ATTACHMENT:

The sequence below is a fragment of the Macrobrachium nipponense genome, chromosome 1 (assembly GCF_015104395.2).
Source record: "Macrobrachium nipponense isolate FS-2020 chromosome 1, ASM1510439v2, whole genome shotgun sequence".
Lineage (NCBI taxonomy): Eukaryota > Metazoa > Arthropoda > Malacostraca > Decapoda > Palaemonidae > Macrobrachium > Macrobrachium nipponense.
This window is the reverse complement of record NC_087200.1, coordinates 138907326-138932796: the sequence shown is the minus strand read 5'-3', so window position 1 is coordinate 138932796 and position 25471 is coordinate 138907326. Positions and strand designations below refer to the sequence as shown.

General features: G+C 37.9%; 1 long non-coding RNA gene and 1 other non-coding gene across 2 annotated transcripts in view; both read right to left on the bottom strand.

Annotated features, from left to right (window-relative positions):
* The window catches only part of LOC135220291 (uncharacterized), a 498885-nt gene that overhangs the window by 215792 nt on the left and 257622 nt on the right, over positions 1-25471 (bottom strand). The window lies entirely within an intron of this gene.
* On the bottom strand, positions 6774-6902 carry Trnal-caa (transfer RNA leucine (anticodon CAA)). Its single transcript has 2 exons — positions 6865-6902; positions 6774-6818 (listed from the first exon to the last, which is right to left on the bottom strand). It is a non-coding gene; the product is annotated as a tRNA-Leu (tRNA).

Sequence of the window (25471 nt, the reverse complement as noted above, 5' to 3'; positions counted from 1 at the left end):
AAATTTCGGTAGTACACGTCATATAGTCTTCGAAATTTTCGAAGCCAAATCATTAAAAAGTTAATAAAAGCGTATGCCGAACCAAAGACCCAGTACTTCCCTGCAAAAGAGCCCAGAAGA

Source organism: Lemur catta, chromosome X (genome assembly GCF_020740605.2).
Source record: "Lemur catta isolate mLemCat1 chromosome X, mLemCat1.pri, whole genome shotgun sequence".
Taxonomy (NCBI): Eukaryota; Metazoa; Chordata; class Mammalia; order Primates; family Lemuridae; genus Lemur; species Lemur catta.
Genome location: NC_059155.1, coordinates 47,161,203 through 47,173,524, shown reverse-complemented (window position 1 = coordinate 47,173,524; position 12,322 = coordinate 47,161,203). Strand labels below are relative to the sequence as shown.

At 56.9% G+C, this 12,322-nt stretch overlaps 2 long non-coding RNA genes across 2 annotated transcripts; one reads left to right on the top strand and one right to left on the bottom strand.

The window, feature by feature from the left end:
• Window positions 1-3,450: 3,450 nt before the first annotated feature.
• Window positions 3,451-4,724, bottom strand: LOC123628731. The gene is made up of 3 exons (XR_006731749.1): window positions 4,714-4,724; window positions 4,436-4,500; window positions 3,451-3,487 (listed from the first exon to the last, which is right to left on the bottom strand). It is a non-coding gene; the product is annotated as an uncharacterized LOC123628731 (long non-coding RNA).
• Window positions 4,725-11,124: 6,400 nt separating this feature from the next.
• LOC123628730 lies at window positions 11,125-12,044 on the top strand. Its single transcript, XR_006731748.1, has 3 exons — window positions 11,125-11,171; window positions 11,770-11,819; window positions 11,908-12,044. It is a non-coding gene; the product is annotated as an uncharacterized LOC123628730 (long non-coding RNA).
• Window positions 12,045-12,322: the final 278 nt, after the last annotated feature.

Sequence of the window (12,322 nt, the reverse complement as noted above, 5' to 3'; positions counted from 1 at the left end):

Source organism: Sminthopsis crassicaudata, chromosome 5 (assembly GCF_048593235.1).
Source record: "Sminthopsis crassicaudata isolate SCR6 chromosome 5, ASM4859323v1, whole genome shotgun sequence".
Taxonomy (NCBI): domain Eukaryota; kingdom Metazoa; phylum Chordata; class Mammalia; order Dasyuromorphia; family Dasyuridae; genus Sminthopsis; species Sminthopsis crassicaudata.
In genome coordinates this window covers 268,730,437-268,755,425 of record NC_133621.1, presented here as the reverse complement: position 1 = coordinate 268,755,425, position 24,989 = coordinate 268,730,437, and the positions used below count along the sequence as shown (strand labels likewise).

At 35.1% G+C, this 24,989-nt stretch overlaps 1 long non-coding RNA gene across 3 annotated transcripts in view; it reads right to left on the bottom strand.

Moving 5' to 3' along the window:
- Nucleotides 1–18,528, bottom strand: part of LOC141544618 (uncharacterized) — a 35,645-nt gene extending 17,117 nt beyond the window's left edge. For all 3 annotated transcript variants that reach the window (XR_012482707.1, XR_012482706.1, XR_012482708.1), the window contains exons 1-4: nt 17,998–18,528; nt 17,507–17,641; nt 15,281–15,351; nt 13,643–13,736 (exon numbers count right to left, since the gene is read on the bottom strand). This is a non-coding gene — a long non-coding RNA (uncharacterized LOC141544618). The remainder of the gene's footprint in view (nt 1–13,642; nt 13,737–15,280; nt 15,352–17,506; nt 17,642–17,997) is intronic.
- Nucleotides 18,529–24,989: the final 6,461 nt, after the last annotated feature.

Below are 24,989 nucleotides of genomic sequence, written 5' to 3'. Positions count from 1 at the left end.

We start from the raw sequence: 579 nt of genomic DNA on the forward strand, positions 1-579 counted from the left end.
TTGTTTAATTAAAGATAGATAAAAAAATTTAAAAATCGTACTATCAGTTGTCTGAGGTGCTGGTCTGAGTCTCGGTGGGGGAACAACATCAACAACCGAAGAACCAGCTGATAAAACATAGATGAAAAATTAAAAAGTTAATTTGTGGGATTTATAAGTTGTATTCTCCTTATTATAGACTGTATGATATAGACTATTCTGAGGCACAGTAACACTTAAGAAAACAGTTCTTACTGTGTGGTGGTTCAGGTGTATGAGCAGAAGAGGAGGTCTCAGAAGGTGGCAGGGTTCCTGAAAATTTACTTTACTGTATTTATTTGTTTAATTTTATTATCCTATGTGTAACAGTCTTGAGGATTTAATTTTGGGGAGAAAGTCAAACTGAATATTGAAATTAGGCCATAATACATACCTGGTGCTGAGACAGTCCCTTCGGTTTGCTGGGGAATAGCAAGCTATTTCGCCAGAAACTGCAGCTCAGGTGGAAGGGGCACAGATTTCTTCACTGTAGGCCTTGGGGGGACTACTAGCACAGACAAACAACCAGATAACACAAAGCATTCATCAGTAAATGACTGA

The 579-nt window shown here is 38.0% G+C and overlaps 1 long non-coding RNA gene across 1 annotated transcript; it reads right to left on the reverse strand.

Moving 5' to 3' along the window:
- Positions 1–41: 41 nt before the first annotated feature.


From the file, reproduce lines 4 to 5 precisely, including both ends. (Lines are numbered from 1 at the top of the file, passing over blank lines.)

This window is the reverse complement of record NC_087200.1, coordinates 138907326-138932796: the sequence shown is the minus strand read 5'-3', so window position 1 is coordinate 138932796 and position 25471 is coordinate 138907326. Positions and strand designations below refer to the sequence as shown.

General features: G+C 37.9%; 1 long non-coding RNA gene and 1 other non-coding gene across 2 annotated transcripts in view; both read right to left on the bottom strand.